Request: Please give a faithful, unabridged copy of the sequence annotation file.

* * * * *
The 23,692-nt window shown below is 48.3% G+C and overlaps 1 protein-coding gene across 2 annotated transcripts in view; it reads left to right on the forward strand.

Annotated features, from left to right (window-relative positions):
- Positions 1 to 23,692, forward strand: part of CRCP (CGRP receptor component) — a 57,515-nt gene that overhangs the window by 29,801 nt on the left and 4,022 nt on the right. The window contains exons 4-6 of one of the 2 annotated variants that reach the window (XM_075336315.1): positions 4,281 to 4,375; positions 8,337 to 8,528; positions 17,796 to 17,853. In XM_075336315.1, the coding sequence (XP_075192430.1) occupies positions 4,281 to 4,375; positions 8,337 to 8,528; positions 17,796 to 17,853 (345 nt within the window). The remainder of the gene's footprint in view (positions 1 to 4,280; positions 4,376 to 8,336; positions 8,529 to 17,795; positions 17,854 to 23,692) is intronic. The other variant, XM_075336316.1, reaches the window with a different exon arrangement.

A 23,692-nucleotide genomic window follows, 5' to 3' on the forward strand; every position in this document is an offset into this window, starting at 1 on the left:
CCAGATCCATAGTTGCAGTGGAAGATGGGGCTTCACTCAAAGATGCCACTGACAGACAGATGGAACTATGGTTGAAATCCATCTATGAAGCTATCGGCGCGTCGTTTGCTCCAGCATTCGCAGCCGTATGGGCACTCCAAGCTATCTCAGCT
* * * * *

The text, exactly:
The 23,692-nt window shown below is 48.3% G+C and overlaps 1 protein-coding gene across 2 annotated transcripts in view; it reads left to right on the forward strand.

Annotated features, from left to right (window-relative positions):
- Positions 1 to 23,692, forward strand: part of CRCP (CGRP receptor component) — a 57,515-nt gene that overhangs the window by 29,801 nt on the left and 4,022 nt on the right. The window contains exons 4-6 of one of the 2 annotated variants that reach the window (XM_075336315.1): positions 4,281 to 4,375; positions 8,337 to 8,528; positions 17,796 to 17,853. In XM_075336315.1, the coding sequence (XP_075192430.1) occupies positions 4,281 to 4,375; positions 8,337 to 8,528; positions 17,796 to 17,853 (345 nt within the window). The remainder of the gene's footprint in view (positions 1 to 4,280; positions 4,376 to 8,336; positions 8,529 to 17,795; positions 17,854 to 23,692) is intronic. The other variant, XM_075336316.1, reaches the window with a different exon arrangement.

A 23,692-nucleotide genomic window follows, 5' to 3' on the forward strand; every position in this document is an offset into this window, starting at 1 on the left:
CCAGATCCATAGTTGCAGTGGAAGATGGGGCTTCACTCAAAGATGCCACTGACAGACAGATGGAACTATGGTTGAAATCCATCTATGAAGCTATCGGCGCGTCGTTTGCTCCAGCATTCGCAGCCGTATGGGCACTCCAAGCTATCTCAGCT